Ever since Gordon Brown’s 2004 Finance Act which fundamentally changed how private pension provision is treated by the taxation system, no previous Chancellor has been able to resist tinkering with the system at every available opportunity, usually in an attempt to raise additional tax.
Tempting as it might have been for Rishi Sunak to continue this tradition, he appears content to ease off and allow the pension rules to remain broadly unaltered for a while.
The Finance Bill 2021-22 will contain no sudden “bolts from the blue”, but there will be some small changes arising from past consultations.
Normal minimum pension age
The Bill will include provisions to raise the age at which benefits can first be taken from authorised pension schemes without incurring an unauthorised payment charge.
At present the earliest date at which pension rights may be crystallised is 55. The government proposes to raise this to 57. This will have effect from 6 April 2028, and will not apply to certain public service schemes (firefighters, police and armed forces).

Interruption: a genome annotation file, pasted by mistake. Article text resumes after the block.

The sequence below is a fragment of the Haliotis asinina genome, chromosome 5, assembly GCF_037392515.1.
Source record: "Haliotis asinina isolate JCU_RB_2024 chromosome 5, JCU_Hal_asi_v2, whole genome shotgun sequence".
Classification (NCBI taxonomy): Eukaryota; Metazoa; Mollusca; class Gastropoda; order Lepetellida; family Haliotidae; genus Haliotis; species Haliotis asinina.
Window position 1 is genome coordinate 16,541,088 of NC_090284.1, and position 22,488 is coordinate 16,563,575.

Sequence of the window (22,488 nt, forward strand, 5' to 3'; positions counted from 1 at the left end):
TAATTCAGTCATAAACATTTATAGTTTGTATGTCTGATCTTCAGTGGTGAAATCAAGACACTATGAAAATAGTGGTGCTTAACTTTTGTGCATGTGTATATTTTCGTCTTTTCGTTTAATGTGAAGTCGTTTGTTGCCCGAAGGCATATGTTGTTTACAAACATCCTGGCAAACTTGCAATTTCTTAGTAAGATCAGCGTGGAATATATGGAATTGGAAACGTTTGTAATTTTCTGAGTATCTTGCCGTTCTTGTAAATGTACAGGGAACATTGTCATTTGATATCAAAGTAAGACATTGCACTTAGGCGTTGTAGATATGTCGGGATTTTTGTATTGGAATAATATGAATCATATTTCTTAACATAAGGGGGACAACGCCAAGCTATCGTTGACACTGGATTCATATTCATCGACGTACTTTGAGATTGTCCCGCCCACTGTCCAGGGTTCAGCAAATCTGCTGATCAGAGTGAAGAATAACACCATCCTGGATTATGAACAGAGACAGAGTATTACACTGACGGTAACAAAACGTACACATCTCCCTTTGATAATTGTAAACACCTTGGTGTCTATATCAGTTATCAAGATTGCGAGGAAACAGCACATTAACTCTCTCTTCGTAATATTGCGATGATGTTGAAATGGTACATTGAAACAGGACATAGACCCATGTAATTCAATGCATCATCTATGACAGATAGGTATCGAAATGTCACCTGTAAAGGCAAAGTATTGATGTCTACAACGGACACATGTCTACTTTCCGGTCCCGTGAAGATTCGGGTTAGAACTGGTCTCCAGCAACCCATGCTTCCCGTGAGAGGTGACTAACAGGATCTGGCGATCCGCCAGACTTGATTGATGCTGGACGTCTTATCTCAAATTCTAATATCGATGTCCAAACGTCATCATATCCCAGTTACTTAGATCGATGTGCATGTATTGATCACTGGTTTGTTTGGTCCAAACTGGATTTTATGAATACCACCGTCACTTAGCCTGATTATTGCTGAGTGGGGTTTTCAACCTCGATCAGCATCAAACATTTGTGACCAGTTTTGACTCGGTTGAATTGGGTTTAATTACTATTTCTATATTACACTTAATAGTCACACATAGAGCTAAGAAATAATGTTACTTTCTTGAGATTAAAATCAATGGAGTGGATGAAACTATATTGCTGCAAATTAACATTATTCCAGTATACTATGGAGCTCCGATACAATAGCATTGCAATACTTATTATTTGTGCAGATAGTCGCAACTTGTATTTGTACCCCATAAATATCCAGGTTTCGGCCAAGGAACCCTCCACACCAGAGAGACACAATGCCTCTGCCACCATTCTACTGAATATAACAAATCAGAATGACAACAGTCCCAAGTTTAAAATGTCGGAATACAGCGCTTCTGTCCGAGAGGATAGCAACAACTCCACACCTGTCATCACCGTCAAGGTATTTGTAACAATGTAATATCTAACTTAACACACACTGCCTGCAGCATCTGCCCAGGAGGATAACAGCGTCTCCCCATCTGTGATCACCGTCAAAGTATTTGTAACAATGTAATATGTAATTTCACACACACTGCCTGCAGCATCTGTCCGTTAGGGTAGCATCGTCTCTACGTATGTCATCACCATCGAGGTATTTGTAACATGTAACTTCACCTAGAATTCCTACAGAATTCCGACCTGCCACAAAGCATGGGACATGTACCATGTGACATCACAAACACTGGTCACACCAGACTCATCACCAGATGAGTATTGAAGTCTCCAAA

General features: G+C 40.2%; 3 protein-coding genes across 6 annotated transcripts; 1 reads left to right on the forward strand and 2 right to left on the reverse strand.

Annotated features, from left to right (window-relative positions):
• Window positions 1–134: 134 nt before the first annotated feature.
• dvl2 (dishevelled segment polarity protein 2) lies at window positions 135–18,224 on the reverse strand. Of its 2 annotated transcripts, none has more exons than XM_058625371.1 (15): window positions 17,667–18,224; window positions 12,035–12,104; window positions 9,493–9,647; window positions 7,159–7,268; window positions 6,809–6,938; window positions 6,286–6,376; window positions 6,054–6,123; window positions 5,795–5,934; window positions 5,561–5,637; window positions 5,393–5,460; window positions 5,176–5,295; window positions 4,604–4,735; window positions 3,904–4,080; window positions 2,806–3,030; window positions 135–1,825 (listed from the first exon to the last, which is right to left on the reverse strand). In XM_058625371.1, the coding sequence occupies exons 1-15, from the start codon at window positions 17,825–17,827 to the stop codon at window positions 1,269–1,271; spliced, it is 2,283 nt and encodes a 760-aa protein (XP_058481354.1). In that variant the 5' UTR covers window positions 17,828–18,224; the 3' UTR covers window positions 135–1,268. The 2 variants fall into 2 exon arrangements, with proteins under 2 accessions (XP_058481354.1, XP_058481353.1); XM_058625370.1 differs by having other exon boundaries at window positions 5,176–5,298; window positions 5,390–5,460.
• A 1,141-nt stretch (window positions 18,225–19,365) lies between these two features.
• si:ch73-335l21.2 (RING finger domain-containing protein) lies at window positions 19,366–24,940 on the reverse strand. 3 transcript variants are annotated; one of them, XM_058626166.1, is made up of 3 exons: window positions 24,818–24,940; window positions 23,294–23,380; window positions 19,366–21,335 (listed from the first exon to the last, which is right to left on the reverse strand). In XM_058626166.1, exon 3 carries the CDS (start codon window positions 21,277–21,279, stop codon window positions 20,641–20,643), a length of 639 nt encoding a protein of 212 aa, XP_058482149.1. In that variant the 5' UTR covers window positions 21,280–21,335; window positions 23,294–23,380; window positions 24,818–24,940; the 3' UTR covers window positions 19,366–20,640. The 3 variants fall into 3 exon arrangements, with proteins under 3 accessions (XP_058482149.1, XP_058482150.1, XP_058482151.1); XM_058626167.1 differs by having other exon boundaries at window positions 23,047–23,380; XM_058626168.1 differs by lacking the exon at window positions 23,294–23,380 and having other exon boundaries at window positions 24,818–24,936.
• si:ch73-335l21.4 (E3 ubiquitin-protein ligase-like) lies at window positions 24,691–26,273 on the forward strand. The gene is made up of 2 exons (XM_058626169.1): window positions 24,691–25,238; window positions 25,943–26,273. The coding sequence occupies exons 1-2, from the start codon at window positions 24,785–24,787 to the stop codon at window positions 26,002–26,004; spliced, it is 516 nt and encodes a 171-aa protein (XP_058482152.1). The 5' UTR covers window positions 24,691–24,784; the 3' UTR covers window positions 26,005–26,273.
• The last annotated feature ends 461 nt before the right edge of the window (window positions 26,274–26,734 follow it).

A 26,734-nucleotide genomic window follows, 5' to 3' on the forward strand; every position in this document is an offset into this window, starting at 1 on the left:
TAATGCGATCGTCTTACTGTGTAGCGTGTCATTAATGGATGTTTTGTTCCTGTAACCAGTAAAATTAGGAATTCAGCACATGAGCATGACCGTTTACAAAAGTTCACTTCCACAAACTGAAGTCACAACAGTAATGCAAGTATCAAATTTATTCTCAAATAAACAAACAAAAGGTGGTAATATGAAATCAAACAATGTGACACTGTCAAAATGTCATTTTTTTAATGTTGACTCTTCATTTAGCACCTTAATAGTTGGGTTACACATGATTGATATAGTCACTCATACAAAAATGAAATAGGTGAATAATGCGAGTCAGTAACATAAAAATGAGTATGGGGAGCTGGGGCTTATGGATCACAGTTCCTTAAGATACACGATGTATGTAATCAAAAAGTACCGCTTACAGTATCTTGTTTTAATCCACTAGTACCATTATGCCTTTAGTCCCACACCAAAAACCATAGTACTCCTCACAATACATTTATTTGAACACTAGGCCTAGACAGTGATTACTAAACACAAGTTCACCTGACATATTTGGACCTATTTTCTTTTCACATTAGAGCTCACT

An “annual allowance charge” is triggered if the value of an individual’s pension rights increases in a year by more than the annual allowance (currently £40,000 but subject to taper for high earners down to as little as £4,000).
This charge is strictly a liability of the individual, and charged at his or her marginal tax rate. Since FA2011, it has been possible for the pension scheme administrator to pay the tax out of scheme funds, by making a corresponding reduction in the value of the member’s rights.
New provisions will extend the deadline for the scheme administrator to pay the tax, by tying it to the date when the administrator is asked by the member to pay on his behalf, rather than the end of the tax year in which the charge arose.
The curious affair of the dog in the night
To the massive relief of those of us who have endured the ever-changing field of pension tax law since 2004, none of the things people expected to see in the Budget actually occurred.
The annual allowance and lifetime allowance remain at their present levels (£40,000 subject to taper and £1,073,100 respectively), and tax relief on authorised pension contributions continues to enjoy relief at the individual’s marginal rate. Perhaps we will now see a period of stability, with pensions no longer seen within the Treasury as a cash cow for short-term revenue boosts.
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